Find out what little Vanguard chest is crushing on – even in this market

What would Jack Bogle think?

The legendary Vanguard founder, who died three years ago, at the age of 89, is known to have advised investors to avoid anything fancy in their retirement portfolios, 401(k) plans and IRAs.

Bogle’s usual advice to the average investor has been to stick with a low-cost US stock market index fund for long-term growth, such as VTSAX,

But here, about which little is known and rarely talked about, Vanguard operates what looks suspiciously like a hedge fund.

And he crushes her. Vanguard Market Neutral Fund VMNFX,
+ 0.33%
It even posted small gains on Red Thursday, when the Dow plunged 1,000 points and almost everything collapsed.

The fund is up a third of a percentage point for the day. (Nasdaq Corporation,
: down 5%.)

The Vanguard Market Neutral Fund is up 9.5% so far this year, despite the declines in stocks and bonds. (Vanguard Balanced Index Fund VBAIX,
Which is 60% of US stocks and 40% of US bonds, it lost 12%).

It has gone up a staggering 26% over the past 12 months, while the balanced fund has lost 5%.

Ironically, it easily outperforms its rivals from expensive and exclusive hedge funds. According to hedge fund index firm HFRI, the “stock-market-neutral” hedge fund has performed significantly worse than the Vanguard Fund’s over 1, 3 years so far this year.

I was so intrigued with this Vanguard Vanguard box that I called the company, and ended up speaking to Matthew Jiannino, Head of Product Management for Vanguard’s Quantitative Equity Group.

The first thing to note is that Vanguard is excited about calling this a “hedge fund”, because of all the connotations this phrase has about high risk etc. This is a regulated mutual fund for individuals, operating expenses are very low, Bogley 0.25% per annum. Jiannino says he does not use leverage and aims to “control risk”.

On the other hand, if it looks like a duck, walks like a duck and quacks like a duck, then it’s probably a duck, and this chest is what the original classic “hedge” boxes looked like. It is “long-short”, meaning that it is betting that some stocks will rise (“long” in stock market terminology) and others will fall (“short”). Jiannino says the book is balanced, with the higher and lower bets of the same size, so this performance is not correlated with stock market indices.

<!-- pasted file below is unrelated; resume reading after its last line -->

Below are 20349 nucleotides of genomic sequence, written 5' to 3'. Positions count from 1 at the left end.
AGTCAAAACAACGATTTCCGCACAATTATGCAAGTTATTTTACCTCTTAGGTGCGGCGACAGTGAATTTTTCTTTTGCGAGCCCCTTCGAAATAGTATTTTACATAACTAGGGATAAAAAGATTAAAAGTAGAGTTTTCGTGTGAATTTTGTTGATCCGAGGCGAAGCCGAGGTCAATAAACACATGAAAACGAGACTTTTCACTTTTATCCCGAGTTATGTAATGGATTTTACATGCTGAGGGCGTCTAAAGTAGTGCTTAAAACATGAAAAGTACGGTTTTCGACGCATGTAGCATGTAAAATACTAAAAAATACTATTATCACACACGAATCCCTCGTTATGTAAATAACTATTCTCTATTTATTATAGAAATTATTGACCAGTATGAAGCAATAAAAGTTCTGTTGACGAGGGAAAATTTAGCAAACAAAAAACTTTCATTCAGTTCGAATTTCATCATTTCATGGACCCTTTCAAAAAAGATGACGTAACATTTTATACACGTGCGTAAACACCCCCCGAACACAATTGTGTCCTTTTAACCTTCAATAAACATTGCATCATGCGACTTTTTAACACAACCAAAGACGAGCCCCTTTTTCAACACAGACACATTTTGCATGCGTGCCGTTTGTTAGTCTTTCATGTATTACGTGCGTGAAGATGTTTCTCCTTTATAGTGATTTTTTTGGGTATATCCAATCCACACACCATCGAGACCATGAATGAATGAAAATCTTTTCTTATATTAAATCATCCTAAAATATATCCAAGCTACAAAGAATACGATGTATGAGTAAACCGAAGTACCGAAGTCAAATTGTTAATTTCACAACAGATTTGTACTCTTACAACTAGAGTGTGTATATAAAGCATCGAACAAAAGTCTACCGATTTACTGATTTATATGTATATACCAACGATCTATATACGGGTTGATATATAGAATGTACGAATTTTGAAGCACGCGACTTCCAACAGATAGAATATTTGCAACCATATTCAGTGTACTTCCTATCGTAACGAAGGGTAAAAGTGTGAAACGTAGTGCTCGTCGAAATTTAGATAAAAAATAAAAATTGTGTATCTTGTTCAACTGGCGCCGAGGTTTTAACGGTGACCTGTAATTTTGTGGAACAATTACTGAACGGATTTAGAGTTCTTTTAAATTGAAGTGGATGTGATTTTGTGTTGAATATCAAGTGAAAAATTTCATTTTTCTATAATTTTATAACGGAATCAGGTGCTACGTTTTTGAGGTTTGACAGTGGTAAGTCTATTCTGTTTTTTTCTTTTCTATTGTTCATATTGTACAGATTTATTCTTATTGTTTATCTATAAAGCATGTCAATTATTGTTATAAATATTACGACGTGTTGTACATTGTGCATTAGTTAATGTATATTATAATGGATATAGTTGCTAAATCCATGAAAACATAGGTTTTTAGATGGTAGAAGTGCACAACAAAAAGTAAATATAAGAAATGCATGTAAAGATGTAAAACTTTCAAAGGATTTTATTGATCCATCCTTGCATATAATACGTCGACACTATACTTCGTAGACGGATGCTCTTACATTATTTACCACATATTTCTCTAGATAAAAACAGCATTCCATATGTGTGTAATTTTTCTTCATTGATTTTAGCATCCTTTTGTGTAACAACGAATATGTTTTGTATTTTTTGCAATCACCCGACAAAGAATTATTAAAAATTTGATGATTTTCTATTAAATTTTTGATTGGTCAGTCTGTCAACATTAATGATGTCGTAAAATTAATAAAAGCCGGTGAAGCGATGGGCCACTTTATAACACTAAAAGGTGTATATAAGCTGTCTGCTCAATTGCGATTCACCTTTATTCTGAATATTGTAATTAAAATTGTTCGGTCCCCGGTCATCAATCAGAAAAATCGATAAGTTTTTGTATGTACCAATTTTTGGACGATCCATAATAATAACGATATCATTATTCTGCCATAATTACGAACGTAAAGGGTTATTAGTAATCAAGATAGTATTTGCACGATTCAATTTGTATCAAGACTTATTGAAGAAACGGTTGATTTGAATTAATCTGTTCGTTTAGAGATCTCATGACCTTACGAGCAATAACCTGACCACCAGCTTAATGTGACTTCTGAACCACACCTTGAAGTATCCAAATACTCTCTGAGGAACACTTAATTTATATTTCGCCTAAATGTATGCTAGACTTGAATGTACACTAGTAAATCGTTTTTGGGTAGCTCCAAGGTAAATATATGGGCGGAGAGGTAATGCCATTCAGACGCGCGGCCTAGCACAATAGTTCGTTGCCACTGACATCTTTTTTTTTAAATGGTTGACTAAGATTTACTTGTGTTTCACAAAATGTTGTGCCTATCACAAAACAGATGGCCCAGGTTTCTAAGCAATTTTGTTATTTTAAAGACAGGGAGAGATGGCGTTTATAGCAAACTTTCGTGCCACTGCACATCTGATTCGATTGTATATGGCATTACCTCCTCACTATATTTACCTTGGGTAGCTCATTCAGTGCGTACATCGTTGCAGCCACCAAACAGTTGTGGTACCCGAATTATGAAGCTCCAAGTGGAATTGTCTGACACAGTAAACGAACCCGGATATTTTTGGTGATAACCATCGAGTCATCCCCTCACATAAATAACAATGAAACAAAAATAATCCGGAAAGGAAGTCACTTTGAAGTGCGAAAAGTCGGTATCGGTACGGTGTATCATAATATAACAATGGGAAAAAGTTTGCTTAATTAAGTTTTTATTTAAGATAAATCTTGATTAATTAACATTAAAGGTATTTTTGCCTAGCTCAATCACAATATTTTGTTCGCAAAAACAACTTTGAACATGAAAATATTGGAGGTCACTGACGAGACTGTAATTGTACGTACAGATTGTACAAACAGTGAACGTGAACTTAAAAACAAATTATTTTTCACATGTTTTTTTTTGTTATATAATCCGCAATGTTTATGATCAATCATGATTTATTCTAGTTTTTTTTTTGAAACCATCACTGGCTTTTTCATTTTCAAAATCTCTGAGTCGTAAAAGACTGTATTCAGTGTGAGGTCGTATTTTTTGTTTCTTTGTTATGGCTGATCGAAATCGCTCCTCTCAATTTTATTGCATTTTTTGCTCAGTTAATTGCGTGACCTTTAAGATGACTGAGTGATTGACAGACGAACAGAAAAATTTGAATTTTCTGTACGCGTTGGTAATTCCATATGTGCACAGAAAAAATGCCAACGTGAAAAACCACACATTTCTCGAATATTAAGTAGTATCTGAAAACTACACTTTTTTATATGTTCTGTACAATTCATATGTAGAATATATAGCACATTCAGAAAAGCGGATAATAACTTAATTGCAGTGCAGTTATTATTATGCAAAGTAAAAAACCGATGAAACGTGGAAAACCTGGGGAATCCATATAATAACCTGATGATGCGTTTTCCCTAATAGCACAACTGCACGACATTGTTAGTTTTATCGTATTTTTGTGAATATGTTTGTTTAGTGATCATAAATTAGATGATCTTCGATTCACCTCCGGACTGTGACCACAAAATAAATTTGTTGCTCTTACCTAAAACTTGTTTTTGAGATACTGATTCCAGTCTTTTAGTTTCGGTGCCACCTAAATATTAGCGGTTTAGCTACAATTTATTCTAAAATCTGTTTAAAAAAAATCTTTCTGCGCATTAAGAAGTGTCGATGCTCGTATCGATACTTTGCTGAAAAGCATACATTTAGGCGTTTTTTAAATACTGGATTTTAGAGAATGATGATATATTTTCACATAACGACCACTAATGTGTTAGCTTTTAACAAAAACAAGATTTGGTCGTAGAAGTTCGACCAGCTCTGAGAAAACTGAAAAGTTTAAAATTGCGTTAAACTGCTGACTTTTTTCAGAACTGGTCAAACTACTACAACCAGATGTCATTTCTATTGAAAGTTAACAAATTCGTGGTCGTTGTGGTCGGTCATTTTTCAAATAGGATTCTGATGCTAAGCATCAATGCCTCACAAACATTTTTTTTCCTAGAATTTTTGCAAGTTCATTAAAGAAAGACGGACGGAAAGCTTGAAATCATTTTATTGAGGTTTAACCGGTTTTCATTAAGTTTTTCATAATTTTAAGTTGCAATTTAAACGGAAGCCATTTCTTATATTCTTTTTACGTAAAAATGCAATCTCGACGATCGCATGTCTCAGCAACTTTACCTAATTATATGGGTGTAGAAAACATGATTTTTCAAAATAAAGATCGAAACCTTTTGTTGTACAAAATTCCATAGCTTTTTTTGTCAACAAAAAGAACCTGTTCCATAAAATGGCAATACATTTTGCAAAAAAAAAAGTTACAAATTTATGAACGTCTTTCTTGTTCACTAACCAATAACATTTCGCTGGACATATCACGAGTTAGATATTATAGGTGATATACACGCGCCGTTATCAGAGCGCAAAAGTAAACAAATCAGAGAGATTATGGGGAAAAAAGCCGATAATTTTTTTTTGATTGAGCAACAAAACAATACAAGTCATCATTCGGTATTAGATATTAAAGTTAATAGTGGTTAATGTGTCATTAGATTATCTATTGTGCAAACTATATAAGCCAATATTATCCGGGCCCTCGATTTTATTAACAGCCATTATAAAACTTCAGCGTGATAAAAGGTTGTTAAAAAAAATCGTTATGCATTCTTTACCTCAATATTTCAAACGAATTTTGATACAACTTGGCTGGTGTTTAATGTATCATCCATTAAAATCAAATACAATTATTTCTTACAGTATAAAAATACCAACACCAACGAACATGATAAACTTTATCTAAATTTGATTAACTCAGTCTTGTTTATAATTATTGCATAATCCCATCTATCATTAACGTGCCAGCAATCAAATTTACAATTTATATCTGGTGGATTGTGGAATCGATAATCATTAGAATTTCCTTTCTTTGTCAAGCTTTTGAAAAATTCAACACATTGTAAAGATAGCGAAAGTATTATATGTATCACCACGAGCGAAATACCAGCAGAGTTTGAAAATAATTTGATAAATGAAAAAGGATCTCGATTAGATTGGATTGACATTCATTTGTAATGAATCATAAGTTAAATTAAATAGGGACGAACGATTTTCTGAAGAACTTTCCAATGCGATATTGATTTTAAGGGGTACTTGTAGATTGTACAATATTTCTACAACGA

The fund’s latest move came after a period of several years in which it underperformed. Like many investors, it was left behind by the massive boom in big tech stocks in the late 2010s.

Giannino says the fund usually makes positive bets on high-quality names. He’s not a “value” investor who just buys stocks in relation to today’s fundamentals, but is looking for companies with good growth prospects that are trading at a reasonable price, he says. “We have a tendency to grow, but it’s a tendency to grow backed by quality,” Jiannino tells me. Stocks are picked by a small in-house quantitative team, which appears to be doing a better job than much of the Ferrari crowd in Greenwich, Connecticut.

Does this belong in a typical investor portfolio? Maybe not. In general, someone who wants more stability in their portfolio is advised to keep things simple and put some money into something like short-term bonds. Vanguard emphasizes that the Market Neutral Fund targets “savvy investors” who may allocate “5-10%” of the portfolio to the fund. It can come in handy, especially at times like last year. The minimum investment is $50,000.

On the other hand, I noticed that the Market Neutral Fund produced a better 10-year performance than the Vanguard Short Term Bond Fund VBIRX,
Especially so far this year. The fees are surprisingly low, and the main expense ratio is over 1%, but it’s a somewhat misleading number that reflects the cost of short or “low” bets. Operating expenses 0.25%.

I prefer owning this over most top hat hedge funds, which ship an arm and a leg and offer bupkis. When you look at the Vanguard fund, you wonder how these other managers get away with their fees.

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